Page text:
Did Tim think that was me standing there in the embroidered jacket?

Soon he’d know he was wrong.

A nerve in my right eye twitched.

There wasn’t any time to think.

With the stealth of a ninja, I grabbed the heavy bottle of detergent that sat on the washing machine by the door.  Mustering all the strength I could, I tossed it at Tim’s head.  He howled in surprise as it thwacked against his shoulder.

“Francesca!” I called.

She spun around at once, though her face sported guilt more than worry.

“Get out here now!  You were about to get attacked.”

Following my pointed finger she gasped, seeing Tim crouched in the corner.  He placed a hand against the wall to steady himself.

“Come on!” I yelled.

She moved toward me as a weary Tim quickly recovered from shock.  To my horror, he lurched forward and reached for Francesca’s ankle, latching onto it.  She screamed.

“Not so fast,” Tim spat, as the baseball cap slid off his head.

“Help!” Francesca called, struggling to maintain her composure.

Stepping inside, I kicked Tim’s hand twice, and he cursed as his grip went slack.  Then reaching inside my pocket, I sprayed his face.

“You skank!” he yowled, as he staggered backwards, rubbing at his eyes.

When Francesca finally escaped into the hallway, I shut the laundry door fast, using my key to lock it as the tube of mace fell out of my shaking hand.

Inside I heard Tim moaning.  I felt some relief knowing the old fashioned door needed a key to be unlocked from the inside too.

“I’m so sorry, Shazia,” I heard Francesa say.  She was crying.

I placed a hand on her shoulder.  “Don’t worry.  I’m calling 9-1-1.”

After I’d spoken to the operator and confirmed that police were coming, I sighed.

A moment later, Tim was furiously twisting at the doorknob.  “Unlock this damn door!”

“Not a chance, you freak,” I said. 

He pounded harder.  “My eyes are burning.”

“Good.  Burn in hell, and sleep the big sleep!”


By Wednesday night, news reports were spinning with Tim’s backstory.  He’d met Anastasia Sokolov on an international dating website six years ago.  Soon after she arrived in America, they got engaged.  But police had discovered that Tim had a violent streak as neighbors reported hearing fights between them that seemed to turn physical.  Nastya had unexplained bruises and sometimes she wouldn’t show up at work.  Eventually, it seems, she escaped, and Tim couldn’t find her.  But a few months ago he’d learned that Nastya had returned to Moscow and married her high school sweetheart.  This triggered all the rage that led to him killing a Berkeley student, Stephanie Evans, and Melanie Changtai, along with a couple of other women in northern California whose unsolved murders could possibly be linked.  The weapon he used to kill these women had been a magenta balloon.  He had inherited some money and didn’t work.  But he spent a lot of time at the local libraries, checking out books relating to tech gadgets and guns.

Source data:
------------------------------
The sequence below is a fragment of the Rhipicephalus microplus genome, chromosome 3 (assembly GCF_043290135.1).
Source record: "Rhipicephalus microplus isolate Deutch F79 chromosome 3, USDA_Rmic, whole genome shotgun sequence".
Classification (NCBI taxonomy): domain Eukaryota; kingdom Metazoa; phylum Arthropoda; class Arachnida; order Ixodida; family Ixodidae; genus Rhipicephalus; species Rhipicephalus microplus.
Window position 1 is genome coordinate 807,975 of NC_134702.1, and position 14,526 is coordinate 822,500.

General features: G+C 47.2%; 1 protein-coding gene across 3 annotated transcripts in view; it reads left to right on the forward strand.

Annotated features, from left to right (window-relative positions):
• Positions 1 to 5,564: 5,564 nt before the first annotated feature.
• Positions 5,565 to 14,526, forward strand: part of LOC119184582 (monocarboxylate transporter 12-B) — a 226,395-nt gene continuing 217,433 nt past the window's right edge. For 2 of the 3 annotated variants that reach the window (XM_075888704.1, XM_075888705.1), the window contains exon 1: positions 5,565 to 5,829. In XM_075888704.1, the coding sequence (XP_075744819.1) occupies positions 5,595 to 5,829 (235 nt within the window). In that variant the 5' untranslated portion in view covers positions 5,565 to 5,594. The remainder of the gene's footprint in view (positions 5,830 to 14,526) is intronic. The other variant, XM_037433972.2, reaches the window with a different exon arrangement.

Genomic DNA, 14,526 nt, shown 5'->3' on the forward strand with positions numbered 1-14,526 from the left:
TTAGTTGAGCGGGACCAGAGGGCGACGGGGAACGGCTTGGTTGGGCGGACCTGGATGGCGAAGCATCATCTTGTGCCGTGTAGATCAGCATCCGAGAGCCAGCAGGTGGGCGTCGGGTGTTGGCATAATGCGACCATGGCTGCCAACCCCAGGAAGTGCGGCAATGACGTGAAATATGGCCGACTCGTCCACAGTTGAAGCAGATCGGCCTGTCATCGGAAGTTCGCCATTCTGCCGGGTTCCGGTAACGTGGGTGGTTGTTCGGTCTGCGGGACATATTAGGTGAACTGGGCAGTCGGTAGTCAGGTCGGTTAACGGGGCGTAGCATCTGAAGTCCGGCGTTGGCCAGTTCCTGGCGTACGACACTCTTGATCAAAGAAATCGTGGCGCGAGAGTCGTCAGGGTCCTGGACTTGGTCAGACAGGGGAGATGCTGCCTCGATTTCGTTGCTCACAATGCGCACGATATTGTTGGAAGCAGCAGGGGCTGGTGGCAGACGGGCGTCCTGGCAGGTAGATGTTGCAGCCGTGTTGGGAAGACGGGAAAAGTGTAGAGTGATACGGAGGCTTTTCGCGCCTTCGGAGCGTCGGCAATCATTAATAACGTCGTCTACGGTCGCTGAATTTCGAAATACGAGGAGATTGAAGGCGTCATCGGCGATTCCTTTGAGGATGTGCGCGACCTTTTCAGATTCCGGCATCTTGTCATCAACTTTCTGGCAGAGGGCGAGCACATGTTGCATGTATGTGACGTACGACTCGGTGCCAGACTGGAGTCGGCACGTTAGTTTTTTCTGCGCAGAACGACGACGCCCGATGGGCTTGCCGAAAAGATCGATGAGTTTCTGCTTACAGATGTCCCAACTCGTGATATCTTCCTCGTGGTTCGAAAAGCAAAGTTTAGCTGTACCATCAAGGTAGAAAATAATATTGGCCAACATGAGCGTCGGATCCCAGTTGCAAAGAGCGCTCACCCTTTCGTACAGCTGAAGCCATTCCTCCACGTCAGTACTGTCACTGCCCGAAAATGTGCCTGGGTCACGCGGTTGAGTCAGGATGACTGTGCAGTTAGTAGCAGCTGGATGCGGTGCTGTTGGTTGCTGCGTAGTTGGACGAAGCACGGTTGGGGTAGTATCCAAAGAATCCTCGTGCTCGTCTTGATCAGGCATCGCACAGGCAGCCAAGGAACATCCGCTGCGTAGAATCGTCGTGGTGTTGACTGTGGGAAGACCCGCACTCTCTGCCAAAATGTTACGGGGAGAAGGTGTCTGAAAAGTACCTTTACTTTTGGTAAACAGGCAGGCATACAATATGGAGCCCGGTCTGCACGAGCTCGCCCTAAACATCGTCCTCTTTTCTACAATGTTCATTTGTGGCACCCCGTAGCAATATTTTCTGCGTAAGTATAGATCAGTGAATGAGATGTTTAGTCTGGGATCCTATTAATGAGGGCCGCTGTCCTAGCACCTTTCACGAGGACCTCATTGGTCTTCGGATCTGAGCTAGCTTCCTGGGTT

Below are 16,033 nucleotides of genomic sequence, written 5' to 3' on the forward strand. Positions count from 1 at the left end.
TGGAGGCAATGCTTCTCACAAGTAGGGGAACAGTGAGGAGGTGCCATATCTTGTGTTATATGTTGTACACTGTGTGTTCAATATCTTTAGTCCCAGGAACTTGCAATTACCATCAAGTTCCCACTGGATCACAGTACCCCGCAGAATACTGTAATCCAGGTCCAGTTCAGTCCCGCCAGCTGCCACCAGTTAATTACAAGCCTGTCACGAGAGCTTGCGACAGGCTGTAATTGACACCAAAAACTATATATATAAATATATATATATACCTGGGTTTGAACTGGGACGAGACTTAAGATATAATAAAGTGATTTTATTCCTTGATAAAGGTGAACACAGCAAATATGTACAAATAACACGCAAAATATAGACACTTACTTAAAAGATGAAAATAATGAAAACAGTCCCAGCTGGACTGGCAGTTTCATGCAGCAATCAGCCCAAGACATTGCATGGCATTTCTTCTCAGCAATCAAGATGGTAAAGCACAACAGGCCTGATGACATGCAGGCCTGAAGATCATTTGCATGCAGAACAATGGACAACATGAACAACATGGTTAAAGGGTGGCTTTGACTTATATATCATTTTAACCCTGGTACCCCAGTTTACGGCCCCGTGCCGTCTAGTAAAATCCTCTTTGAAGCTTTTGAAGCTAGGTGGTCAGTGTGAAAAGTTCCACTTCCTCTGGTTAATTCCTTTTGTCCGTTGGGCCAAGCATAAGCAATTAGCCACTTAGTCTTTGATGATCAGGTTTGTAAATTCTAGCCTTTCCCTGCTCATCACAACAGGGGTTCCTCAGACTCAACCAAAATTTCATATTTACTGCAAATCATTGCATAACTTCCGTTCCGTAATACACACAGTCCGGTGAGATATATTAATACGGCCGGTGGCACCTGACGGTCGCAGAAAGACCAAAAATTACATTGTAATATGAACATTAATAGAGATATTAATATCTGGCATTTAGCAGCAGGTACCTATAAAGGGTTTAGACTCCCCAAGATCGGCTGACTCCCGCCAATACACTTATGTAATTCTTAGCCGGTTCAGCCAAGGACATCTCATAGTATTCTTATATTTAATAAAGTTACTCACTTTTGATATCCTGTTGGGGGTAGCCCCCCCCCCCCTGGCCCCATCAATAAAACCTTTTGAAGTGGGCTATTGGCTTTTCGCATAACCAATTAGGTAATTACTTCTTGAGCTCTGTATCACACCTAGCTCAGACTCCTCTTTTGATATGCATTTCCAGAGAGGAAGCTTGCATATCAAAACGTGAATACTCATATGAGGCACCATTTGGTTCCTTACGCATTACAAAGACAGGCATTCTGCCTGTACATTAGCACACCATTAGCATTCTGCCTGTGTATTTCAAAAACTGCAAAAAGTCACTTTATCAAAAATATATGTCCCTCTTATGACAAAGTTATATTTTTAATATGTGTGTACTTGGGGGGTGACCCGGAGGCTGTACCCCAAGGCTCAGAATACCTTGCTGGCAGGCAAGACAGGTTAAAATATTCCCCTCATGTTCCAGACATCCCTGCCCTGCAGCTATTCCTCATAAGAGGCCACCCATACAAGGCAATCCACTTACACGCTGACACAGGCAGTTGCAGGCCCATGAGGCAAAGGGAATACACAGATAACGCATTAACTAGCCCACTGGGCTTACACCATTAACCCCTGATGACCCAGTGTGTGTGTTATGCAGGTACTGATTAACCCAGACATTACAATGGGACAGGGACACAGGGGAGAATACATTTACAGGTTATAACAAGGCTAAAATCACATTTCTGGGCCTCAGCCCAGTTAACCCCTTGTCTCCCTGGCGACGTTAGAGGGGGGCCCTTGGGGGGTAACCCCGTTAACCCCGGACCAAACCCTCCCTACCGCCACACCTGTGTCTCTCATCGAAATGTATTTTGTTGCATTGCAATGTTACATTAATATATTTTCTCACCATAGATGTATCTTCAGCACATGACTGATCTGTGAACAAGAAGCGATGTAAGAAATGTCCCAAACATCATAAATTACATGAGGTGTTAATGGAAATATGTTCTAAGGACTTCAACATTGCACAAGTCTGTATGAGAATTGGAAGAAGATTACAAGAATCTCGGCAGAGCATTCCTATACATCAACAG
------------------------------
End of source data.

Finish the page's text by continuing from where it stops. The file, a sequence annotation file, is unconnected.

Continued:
Sitting on the couch with Lydia, I shuddered, thinking how I’d kissed the killer and almost let him enter our home. 

“You were right about all of it,” Lydia said.  “Sorry I doubted you.”

I shrugged.  “Turns out Tim was a liar-brain, and Francesca was the laundry thief.”

“Do you plan to tell the landlord?”


“And your jacket. Did you get it back from Francesca?”

“Yeah.  I’m hanging on to that.”

“Won’t it creep you out to wear it now?”

“Not with its Chandler-inspired orchids.  Besides, I see it as kind of a uniform.”

“How so?”

“You know, for the future criminal lawyer.”

Lydia laughed.  “Did you email your advisor yet and tell her you’re dropping out?”

I nodded. “One of the best things I’ve ever written,” I said.  “A work of art.”

Mehnaz Sahibzada is a 2022 Jack Hazard Fellow in fiction writing for her first novel in progress, Jaani, a coming-of-age story set in Pakistan.  Her writing has appeared in Mystery Magazine, Ellery Queen, Jaggery, Strange Horizons, and elsewhere. A high school English teacher and author of the poetry collection, My Gothic Romance (2019), she lives in Los Angeles.  For inquiries, contact Mehnaz through her website at www.poetmehnaz.com